Asean leaders meeting in Labuan Bajo: Why is the Indonesian town known as the next Bali?

Labuan Bajo is a once-quiet fishing village nestled in the westernmost part of Flores Island, in east Indonesia’s Nusa Tenggara region.

Raul Dancel

Raul Dancel

The Straits Times


Labuan Bajo has been called one of Indonesia's "10 new Balis", and is the gateway to the Komodo National Park. ST PHOTO: GAVIN FOO

May 11, 2023

SINGAPORE – South-east Asia’s leaders are meeting this week in an enchanting harbour town known as a “gateway to the dragons” and one of Indonesia’s “10 new Balis”.

Labuan Bajo is a once-quiet fishing village nestled in the westernmost part of Flores Island, in east Indonesia’s Nusa Tenggara region.

It serves as a jumping-off point for Komodo and Rinca islands, home to colonies of Komodo dragons, the world’s largest lizards, which are known for wearing down and killing their prey slowly with a bite that delivers a concoction of lethal toxins and deadly bacteria.

Labuan Bajo is the gateway to the Komodo National Park, where travellers, apart from checking out the lizards, can hike over picturesque terrain, frolic on white beaches and dive in crystal-clear waters that are home to large clusters of colourful reefs and exotic aquatic creatures.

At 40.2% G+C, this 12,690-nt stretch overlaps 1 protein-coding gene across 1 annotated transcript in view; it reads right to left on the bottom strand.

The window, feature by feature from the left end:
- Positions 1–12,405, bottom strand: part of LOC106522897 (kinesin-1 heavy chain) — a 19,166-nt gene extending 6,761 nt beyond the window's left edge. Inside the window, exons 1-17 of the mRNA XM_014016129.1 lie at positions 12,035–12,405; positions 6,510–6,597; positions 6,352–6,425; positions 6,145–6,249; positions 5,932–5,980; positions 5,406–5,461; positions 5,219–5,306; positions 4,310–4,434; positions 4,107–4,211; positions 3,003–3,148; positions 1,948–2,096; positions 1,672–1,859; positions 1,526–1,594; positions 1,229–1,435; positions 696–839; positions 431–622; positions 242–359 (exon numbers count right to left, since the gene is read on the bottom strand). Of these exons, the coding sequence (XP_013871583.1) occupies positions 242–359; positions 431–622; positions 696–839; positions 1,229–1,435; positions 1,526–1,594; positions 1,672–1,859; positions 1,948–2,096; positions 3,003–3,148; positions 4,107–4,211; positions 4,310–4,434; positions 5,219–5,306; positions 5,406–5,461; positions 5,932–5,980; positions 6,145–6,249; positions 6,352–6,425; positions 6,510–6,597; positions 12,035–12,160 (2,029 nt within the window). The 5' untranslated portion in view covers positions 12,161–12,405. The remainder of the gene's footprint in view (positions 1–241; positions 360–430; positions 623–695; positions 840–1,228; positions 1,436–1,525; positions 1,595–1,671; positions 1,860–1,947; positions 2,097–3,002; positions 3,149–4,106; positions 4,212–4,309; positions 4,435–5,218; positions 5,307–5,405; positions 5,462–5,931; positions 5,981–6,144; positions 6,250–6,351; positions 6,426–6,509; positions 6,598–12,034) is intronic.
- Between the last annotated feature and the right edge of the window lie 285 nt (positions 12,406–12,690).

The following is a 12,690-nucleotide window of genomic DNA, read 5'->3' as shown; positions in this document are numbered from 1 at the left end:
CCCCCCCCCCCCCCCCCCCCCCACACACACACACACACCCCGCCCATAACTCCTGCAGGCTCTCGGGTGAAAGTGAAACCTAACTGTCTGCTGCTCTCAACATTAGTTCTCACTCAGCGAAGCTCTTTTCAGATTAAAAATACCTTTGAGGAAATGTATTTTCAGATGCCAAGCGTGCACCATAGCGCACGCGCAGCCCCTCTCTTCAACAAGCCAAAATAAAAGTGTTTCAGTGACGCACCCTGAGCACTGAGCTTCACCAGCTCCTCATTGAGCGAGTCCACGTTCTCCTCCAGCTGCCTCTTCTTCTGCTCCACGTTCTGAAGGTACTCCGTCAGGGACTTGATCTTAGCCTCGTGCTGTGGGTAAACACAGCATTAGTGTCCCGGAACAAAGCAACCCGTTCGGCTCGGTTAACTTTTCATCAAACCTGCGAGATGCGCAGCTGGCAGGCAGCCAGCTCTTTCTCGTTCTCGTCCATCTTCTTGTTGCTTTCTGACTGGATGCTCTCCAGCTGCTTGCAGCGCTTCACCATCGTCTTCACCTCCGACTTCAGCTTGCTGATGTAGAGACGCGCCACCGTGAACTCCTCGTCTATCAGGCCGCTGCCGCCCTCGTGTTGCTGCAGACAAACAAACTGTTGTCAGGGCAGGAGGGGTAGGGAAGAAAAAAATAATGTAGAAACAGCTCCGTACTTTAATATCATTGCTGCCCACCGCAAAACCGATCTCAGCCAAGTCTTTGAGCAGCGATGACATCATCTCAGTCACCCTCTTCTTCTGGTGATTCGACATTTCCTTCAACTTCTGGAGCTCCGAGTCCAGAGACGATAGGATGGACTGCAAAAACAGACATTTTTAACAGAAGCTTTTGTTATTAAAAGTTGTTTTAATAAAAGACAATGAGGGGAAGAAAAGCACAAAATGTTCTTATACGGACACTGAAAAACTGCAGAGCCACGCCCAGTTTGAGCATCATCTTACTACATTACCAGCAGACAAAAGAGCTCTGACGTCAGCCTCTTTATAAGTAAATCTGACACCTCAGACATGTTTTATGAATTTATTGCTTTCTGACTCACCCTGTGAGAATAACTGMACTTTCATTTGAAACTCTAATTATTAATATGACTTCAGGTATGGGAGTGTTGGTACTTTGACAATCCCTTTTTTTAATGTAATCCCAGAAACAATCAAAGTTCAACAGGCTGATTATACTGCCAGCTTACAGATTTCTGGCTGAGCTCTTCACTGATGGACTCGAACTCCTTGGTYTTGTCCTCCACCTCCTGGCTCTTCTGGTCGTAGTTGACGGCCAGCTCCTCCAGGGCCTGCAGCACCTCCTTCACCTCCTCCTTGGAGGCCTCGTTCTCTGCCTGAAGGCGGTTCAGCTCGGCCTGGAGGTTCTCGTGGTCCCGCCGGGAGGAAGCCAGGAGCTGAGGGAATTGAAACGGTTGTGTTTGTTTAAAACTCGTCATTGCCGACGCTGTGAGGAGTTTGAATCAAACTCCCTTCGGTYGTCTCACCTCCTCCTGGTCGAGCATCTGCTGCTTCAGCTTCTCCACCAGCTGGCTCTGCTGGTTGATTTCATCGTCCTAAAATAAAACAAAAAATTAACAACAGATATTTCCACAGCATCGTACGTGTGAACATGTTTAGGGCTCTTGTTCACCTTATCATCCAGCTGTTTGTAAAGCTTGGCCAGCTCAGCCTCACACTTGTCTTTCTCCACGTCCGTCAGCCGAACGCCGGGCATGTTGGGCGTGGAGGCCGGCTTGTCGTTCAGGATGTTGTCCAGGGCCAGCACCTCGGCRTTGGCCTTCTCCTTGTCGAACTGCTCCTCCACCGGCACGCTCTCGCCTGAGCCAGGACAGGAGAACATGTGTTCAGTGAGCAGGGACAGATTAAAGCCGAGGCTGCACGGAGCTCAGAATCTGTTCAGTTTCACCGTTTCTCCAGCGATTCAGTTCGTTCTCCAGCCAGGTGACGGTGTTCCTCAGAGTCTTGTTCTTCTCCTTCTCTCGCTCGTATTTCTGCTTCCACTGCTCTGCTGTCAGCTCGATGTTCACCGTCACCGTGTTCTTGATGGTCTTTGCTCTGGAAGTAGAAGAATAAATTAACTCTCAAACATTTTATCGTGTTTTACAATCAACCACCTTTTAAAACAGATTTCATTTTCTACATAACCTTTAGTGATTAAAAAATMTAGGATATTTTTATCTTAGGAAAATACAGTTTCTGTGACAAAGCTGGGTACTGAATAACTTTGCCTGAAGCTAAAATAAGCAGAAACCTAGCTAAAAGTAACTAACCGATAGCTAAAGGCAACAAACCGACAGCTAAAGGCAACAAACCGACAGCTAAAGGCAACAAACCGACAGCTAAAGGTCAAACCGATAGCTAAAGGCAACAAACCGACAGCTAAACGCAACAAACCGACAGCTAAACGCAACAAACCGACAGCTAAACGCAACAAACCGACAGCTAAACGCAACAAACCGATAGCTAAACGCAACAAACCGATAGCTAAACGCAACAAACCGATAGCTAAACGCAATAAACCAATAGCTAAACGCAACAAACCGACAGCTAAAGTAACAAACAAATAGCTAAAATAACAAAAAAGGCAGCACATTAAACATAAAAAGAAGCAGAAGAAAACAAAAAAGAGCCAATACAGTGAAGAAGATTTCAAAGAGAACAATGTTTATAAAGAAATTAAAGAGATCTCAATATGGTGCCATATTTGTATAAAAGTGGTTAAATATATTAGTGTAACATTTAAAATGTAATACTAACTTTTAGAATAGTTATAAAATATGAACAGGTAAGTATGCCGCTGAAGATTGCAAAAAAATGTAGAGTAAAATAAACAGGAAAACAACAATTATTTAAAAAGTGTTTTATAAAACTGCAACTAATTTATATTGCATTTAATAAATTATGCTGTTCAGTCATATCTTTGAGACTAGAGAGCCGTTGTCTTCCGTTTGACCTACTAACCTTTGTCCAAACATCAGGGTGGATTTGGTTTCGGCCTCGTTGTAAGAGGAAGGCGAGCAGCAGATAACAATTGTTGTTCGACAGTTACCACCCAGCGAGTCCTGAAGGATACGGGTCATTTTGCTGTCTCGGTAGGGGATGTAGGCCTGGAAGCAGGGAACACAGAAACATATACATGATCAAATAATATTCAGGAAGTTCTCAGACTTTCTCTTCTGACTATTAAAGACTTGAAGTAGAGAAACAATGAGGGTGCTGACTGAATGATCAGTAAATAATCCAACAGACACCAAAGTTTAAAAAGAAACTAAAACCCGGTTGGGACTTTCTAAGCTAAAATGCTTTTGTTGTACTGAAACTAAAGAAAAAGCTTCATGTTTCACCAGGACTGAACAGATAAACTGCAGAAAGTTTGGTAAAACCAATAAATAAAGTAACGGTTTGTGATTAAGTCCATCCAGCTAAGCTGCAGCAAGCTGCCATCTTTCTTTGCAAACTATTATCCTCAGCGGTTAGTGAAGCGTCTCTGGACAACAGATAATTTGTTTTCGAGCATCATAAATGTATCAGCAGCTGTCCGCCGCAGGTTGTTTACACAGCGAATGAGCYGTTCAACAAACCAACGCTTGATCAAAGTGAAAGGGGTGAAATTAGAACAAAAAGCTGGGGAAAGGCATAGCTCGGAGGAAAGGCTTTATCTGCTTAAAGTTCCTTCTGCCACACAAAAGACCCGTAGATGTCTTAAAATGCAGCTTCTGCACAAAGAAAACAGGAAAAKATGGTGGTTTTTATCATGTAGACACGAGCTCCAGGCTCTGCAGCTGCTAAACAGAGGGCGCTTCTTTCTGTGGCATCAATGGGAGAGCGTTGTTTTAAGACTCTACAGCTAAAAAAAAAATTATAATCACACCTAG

A popular destination is Kanawa Island, a paradise of chalk-white beaches and turquoise waters that rival the best beaches in Thailand and the Philippines.

Another is Kalong Island for the spectacular display of thousands of bats – flying foxes – streaming out of their caves to search for food across Flores Island as the sun sets.

Labuan Bajo’s main street, Jalan Soekarno Hatta, is a busy artery of restaurants, local rumah makan (eating houses), cafes, travel agencies and dive shops.

About 4km from the town’s centre is the “mirror cave” – Batu Cermin – which has a dazzling array of stalactites and stalagmites and light that seeps through the cave roof and reflects off several clear surfaces and pools of water to illuminate whole sections of the cave.

The best way to reach Labuan Bajo is by flying to Komodo Airport. There are multiple flights daily from Jakarta, Denpasar and Surabaya, serviced by Garuda Indonesia, Lion Air, Batik Air, Citilink Indonesia and Super Air Jet.

Labuan Bajo is one of the “10 new Balis” that Indonesia is seeking to develop to further prop up its tourism industry.

But it is small, with a population of just over 5,000. With a land area of 13 sq km, the size of Ang Mo Kio in Singapore, it can be explored from end to end by foot in about two hours.

Labuan Bajo is now at a tipping point. The goal is to see it reeling in at least 500,000 tourists a year, or five times what it can currently accommodate.

Tourists enjoying a view of Marina Labuan Bajo ahead of the 42nd Asean Summit in Labuan Bajo, East Nusa Tenggara, Indonesia, on May 9, 2023. PHOTO: EPA-EFE

So, more lodgings and tourist facilities are being planned.

This planned expansion, though, may come at the expense of Labuan Bajo’s small-town charm and laid-back vibe.

“It is getting busy in paradise,” said travel website Lonely Planet.

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